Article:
A practical method for automatically correcting data-handling errors in quantum computers has been developed and demonstrated by physicists at the National Institute of Standards and Technology (NIST).
An ions quantum state can be spin up (top), spin down (middle) or a superposition state, represented graphically as any one of many possible spin directions in between up and down (bottom). Superposition states in which the spin is depicted as horizontal will be measured as spin up 50 percent of the time and spin down 50 percent of the time. Graphic credit: Kelly Talbott/NIST
Described in the Dec. 2, 2004, issue of the journal Nature, the NIST work is the first demonstration of all the steps of error correction for quantum computers, a futuristic, potentially very powerful form of computing that uses the quantum properties of atoms or other particles as 1s and 0s for processing data. The method was implemented using ions (electrically charged atoms) as quantum bits (qubits). Ions are arguably the leading candidate for use as qubits in a quantum computer.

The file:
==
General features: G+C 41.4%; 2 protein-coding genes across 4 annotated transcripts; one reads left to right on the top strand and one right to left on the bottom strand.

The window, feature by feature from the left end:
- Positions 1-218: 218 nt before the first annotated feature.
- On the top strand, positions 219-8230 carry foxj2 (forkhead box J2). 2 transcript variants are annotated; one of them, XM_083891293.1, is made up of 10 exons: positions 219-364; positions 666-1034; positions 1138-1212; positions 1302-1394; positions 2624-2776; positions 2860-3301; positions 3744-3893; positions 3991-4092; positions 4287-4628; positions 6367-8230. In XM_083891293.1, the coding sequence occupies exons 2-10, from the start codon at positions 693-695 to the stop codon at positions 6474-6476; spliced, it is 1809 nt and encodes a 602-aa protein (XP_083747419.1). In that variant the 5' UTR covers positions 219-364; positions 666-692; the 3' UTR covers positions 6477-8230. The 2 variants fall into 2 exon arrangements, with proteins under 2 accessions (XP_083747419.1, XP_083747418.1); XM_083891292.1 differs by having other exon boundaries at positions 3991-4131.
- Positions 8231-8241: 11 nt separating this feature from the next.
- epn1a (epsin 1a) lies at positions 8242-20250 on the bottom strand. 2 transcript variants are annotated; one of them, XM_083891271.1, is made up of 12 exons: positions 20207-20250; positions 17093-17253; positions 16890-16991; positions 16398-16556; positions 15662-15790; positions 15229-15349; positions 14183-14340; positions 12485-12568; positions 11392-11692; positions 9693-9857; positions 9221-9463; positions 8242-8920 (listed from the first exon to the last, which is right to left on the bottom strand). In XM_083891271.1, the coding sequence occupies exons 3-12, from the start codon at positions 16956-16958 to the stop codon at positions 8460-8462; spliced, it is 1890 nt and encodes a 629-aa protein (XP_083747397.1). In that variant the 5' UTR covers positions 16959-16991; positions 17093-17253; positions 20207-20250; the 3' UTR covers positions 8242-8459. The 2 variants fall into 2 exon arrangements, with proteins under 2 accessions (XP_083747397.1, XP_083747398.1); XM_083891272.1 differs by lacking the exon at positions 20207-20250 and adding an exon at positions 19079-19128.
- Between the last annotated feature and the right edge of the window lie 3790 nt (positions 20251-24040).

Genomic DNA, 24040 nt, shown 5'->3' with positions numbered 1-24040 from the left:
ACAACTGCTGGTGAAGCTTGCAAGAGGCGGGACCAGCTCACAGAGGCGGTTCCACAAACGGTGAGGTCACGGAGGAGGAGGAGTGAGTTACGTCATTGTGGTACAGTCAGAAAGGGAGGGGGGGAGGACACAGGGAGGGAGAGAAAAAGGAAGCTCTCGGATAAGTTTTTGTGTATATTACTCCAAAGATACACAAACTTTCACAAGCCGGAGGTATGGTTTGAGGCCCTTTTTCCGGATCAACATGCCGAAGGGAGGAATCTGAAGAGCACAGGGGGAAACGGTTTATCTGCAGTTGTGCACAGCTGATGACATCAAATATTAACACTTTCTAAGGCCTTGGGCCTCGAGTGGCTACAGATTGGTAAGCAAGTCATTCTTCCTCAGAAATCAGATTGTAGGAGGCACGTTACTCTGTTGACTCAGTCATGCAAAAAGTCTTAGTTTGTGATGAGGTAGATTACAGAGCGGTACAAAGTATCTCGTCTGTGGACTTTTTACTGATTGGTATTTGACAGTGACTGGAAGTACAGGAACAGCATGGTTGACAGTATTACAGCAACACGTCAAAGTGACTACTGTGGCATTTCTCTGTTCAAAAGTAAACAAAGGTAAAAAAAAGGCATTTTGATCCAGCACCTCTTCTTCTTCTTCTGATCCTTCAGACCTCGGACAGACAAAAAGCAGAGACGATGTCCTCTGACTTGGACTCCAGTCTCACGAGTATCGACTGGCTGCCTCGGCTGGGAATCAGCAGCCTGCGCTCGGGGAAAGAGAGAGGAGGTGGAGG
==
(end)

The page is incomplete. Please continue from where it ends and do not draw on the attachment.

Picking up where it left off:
Conventional computers use electronic switches that are either on or off to represent 1s and 0s that then can be stored or manipulated to make calculations. Quantum computing would use the quantum states of matter (such as magnetic properties) as 1s, 0s---or even both at once. The unusual features of the quantum world provide extra computational power, offering the prospect of carrying out a massive number of simultaneous calculations to solve problems that are impossible to solve today. Specific applications could include code-breaking of unprecedented power, faster database searching, fraud-proof digital signatures and optimization of everything from communications systems to airline schedules. But unless data-handling errors are corrected, "noise" caused by environmental disturbances, such as fluctuating magnetic fields associated with electrical equipment, could diminish any gains over todays computers.
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